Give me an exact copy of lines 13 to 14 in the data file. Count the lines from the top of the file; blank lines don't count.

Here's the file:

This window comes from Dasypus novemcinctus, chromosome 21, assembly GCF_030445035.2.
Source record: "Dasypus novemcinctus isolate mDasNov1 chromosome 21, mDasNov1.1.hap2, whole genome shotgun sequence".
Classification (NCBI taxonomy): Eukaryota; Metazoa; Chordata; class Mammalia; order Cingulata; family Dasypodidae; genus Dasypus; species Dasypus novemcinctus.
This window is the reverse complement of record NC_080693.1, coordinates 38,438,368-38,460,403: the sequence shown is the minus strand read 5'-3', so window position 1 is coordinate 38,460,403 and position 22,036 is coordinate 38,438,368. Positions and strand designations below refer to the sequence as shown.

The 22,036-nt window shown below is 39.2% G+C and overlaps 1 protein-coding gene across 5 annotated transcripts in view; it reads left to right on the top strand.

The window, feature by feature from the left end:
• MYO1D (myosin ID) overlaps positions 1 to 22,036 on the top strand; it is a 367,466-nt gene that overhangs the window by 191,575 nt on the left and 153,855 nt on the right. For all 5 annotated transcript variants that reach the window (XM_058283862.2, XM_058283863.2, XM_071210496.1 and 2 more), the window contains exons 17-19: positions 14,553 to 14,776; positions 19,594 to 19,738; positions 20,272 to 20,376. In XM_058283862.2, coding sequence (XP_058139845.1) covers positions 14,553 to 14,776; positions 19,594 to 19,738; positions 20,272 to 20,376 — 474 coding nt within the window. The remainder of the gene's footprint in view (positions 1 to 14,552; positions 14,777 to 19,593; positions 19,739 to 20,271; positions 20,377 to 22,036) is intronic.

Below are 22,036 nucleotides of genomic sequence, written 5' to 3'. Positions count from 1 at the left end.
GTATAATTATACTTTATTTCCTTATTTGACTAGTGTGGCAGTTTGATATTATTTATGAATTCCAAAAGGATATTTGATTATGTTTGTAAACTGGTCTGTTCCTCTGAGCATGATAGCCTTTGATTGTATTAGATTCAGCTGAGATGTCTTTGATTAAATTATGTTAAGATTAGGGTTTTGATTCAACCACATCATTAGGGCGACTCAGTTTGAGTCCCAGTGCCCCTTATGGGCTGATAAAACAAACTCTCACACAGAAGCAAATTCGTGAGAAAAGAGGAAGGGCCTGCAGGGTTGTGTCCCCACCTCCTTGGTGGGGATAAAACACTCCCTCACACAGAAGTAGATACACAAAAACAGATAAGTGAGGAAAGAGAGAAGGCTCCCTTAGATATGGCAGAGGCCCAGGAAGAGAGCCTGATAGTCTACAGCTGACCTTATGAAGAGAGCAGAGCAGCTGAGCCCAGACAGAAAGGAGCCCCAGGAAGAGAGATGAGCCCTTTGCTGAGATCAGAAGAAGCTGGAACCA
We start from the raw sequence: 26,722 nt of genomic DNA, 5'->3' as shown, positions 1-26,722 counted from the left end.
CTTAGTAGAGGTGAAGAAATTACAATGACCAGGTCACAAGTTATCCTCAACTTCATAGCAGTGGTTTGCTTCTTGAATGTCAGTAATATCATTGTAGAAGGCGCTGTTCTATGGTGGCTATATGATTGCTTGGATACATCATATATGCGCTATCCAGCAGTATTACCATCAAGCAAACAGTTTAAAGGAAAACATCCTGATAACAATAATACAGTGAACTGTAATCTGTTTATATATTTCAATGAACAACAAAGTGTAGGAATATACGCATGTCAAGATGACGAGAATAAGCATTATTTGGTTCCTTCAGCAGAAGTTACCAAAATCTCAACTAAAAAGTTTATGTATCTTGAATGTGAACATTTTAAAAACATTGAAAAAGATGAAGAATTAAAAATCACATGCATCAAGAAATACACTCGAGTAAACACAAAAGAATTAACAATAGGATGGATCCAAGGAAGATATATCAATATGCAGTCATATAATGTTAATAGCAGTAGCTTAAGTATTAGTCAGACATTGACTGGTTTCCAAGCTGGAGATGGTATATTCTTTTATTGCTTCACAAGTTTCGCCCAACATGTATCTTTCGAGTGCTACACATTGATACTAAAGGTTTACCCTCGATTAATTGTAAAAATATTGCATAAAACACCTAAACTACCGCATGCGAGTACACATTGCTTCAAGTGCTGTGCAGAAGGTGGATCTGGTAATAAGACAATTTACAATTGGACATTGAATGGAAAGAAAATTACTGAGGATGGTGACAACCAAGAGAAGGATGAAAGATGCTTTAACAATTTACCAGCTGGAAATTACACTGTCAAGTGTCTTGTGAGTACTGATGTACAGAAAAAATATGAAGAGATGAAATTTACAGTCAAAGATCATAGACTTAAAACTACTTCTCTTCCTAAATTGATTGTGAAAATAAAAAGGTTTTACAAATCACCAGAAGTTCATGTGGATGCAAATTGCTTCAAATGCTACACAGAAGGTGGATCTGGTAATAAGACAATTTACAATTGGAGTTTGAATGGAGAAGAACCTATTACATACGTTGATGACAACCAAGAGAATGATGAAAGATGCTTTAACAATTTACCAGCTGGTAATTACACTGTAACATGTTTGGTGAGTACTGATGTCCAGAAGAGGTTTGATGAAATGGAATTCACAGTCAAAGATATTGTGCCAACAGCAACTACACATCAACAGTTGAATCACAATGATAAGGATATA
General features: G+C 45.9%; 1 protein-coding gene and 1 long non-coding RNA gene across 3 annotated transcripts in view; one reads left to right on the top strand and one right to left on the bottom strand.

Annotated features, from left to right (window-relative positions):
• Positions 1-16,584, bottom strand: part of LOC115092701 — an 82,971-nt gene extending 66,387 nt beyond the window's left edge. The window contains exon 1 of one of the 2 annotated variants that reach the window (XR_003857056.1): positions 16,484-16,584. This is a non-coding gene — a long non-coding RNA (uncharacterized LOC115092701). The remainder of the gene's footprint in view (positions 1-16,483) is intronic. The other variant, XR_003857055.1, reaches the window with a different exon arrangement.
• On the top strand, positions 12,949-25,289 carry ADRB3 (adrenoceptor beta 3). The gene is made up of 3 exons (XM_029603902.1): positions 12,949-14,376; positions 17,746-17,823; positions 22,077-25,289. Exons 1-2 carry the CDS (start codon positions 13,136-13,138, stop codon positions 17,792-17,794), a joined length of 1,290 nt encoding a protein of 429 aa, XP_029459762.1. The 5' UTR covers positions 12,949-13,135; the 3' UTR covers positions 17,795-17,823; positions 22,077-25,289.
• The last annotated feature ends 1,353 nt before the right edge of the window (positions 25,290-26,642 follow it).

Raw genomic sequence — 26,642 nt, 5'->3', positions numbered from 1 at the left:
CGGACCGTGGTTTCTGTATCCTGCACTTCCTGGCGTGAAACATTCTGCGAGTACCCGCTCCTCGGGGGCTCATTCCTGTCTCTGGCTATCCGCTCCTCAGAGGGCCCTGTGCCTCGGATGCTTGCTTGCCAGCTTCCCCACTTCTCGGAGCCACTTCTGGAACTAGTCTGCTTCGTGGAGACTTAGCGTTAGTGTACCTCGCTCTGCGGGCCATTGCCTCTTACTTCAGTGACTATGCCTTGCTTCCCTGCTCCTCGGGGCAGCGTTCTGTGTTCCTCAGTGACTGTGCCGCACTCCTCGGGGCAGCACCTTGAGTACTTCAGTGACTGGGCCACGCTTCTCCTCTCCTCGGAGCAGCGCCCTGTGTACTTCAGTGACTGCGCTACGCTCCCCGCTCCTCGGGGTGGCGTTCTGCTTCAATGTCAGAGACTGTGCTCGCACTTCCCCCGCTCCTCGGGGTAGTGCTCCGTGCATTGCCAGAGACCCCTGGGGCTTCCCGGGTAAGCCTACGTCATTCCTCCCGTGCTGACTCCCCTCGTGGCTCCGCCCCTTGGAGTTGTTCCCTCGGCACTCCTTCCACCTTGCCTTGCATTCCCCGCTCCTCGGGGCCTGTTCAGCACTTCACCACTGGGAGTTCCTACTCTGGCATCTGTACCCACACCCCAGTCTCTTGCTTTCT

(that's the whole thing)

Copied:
Annotated features, from left to right (window-relative positions):
• Positions 1-16,584, bottom strand: part of LOC115092701 — an 82,971-nt gene extending 66,387 nt beyond the window's left edge. The window contains exon 1 of one of the 2 annotated variants that reach the window (XR_003857056.1): positions 16,484-16,584. This is a non-coding gene — a long non-coding RNA (uncharacterized LOC115092701). The remainder of the gene's footprint in view (positions 1-16,483) is intronic. The other variant, XR_003857055.1, reaches the window with a different exon arrangement.